When power plants burn coal, wood or even refuse to generate electricity, the leftover ash generates hydrogen gas, which is why it must be stored outside.
Leftover ash from power production often finds its way to landfills or, in some countries, as a construction material. It can’t be stored inside though, because the leftover ash generates hydrogen gas and this presents an explosion hazard.
Now that hydrogen gas is becoming a more important part of our infrastructure, researchers are looking for new ways to generate the gas. Leftover ash from power plants could be one of these sources.
For safety reasons, ash is stored outside to prevent the explosion hazard, but researchers at Lund University are looking to tap this resource and collect the hydrogen gas. Ash, when mixed with water in an oxygen-free environment, generates hydrogen gas, which can then be collected and stored.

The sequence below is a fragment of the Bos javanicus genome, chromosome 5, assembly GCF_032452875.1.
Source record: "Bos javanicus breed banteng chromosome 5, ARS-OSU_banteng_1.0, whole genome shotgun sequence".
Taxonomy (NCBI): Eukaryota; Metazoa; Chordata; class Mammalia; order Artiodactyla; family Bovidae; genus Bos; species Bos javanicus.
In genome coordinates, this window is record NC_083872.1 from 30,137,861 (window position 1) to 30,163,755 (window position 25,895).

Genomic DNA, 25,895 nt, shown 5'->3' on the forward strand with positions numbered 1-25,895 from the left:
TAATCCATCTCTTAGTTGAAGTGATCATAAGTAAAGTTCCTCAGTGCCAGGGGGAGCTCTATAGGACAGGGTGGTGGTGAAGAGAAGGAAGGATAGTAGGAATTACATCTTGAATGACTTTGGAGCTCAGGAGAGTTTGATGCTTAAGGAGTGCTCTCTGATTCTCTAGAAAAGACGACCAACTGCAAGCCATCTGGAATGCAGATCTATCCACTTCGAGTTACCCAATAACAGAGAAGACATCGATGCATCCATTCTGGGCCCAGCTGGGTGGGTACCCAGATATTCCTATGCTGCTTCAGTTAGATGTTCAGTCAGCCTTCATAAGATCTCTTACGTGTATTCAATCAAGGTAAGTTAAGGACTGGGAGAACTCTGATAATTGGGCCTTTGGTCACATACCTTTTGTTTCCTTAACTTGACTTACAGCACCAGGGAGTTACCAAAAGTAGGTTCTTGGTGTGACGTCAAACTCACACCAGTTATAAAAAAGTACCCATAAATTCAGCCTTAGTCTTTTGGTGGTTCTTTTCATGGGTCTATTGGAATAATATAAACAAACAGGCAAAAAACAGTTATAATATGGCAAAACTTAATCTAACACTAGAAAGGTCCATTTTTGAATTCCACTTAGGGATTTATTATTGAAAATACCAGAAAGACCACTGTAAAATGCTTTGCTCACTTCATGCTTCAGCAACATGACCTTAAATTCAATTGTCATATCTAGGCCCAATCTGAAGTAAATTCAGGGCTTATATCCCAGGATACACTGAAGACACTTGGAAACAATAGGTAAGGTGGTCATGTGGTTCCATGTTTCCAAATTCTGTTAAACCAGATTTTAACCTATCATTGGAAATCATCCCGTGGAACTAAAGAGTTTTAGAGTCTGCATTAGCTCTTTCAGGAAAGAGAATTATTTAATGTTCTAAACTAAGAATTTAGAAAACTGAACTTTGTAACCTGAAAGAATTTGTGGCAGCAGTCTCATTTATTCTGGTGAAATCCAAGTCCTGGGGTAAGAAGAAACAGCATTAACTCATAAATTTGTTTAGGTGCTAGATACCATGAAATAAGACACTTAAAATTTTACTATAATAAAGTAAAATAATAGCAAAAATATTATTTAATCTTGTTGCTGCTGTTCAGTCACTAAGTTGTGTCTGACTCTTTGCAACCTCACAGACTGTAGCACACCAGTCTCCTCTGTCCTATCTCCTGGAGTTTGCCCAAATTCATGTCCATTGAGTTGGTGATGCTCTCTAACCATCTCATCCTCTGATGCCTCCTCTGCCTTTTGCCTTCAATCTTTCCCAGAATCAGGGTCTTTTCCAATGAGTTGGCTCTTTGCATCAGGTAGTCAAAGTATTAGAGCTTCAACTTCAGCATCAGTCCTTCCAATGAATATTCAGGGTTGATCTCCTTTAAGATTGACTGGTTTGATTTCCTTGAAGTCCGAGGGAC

Aamir Ilyas of Lund University estimates that Sweden’s leftover ash, about 1.5 million tons annually, could generate 706 million ft3 of hydrogen gas. This is the equivalent of 56GWh of electricity or the same amount of power needed to run 11,000 average homes.
By wetting ash and storing it in an oxygen-free environment, the hydrogen gas produced could be used as fuel for hydrogen fuel cell vehicles and backup power supplies, as well as being fed back into the combustion process to produce electricity. By using the leftover ash to generate hydrogen gas, the process also keeps the ash out of landfills where it can leech dangerous chemicals into the soil and groundwater supply.